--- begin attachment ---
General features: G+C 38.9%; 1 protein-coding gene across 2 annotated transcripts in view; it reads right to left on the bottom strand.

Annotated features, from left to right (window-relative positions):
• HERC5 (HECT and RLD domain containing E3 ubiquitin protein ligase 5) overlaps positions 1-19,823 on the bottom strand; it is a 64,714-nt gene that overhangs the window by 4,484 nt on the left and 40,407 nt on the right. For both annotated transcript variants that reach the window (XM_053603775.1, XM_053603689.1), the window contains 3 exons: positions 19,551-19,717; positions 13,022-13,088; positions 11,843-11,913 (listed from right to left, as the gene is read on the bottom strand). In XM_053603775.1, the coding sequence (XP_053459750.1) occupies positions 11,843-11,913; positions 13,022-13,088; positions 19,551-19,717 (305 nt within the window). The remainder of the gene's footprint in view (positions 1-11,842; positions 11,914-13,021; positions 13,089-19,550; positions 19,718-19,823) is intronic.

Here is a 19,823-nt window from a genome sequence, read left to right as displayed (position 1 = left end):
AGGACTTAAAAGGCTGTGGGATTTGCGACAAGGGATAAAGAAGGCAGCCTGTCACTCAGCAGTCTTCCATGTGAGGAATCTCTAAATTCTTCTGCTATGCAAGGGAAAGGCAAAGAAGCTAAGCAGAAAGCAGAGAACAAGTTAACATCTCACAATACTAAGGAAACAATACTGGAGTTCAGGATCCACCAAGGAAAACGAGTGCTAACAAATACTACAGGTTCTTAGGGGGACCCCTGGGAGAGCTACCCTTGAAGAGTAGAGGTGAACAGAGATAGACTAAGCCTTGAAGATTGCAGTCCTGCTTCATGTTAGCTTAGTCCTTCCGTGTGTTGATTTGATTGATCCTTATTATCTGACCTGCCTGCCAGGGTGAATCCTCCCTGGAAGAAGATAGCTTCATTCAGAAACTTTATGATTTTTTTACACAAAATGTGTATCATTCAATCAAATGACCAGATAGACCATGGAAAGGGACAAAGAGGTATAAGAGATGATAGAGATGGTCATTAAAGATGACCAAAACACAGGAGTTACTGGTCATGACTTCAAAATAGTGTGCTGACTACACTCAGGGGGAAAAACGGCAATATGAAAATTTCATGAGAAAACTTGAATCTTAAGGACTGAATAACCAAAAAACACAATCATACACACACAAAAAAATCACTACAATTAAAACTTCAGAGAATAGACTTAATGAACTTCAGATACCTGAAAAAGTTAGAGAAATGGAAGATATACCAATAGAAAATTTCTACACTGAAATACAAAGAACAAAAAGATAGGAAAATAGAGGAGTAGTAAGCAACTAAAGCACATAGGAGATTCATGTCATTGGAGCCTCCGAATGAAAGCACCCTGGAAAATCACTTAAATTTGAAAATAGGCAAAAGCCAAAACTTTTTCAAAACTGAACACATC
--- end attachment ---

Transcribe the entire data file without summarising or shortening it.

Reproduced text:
General features: G+C 38.9%; 1 protein-coding gene across 2 annotated transcripts in view; it reads right to left on the bottom strand.

Annotated features, from left to right (window-relative positions):
• HERC5 (HECT and RLD domain containing E3 ubiquitin protein ligase 5) overlaps positions 1-19,823 on the bottom strand; it is a 64,714-nt gene that overhangs the window by 4,484 nt on the left and 40,407 nt on the right. For both annotated transcript variants that reach the window (XM_053603775.1, XM_053603689.1), the window contains 3 exons: positions 19,551-19,717; positions 13,022-13,088; positions 11,843-11,913 (listed from right to left, as the gene is read on the bottom strand). In XM_053603775.1, the coding sequence (XP_053459750.1) occupies positions 11,843-11,913; positions 13,022-13,088; positions 19,551-19,717 (305 nt within the window). The remainder of the gene's footprint in view (positions 1-11,842; positions 11,914-13,021; positions 13,089-19,550; positions 19,718-19,823) is intronic.

Here is a 19,823-nt window from a genome sequence, read left to right as displayed (position 1 = left end):
AGGACTTAAAAGGCTGTGGGATTTGCGACAAGGGATAAAGAAGGCAGCCTGTCACTCAGCAGTCTTCCATGTGAGGAATCTCTAAATTCTTCTGCTATGCAAGGGAAAGGCAAAGAAGCTAAGCAGAAAGCAGAGAACAAGTTAACATCTCACAATACTAAGGAAACAATACTGGAGTTCAGGATCCACCAAGGAAAACGAGTGCTAACAAATACTACAGGTTCTTAGGGGGACCCCTGGGAGAGCTACCCTTGAAGAGTAGAGGTGAACAGAGATAGACTAAGCCTTGAAGATTGCAGTCCTGCTTCATGTTAGCTTAGTCCTTCCGTGTGTTGATTTGATTGATCCTTATTATCTGACCTGCCTGCCAGGGTGAATCCTCCCTGGAAGAAGATAGCTTCATTCAGAAACTTTATGATTTTTTTACACAAAATGTGTATCATTCAATCAAATGACCAGATAGACCATGGAAAGGGACAAAGAGGTATAAGAGATGATAGAGATGGTCATTAAAGATGACCAAAACACAGGAGTTACTGGTCATGACTTCAAAATAGTGTGCTGACTACACTCAGGGGGAAAAACGGCAATATGAAAATTTCATGAGAAAACTTGAATCTTAAGGACTGAATAACCAAAAAACACAATCATACACACACAAAAAAATCACTACAATTAAAACTTCAGAGAATAGACTTAATGAACTTCAGATACCTGAAAAAGTTAGAGAAATGGAAGATATACCAATAGAAAATTTCTACACTGAAATACAAAGAACAAAAAGATAGGAAAATAGAGGAGTAGTAAGCAACTAAAGCACATAGGAGATTCATGTCATTGGAGCCTCCGAATGAAAGCACCCTGGAAAATCACTTAAATTTGAAAATAGGCAAAAGCCAAAACTTTTTCAAAACTGAACACATC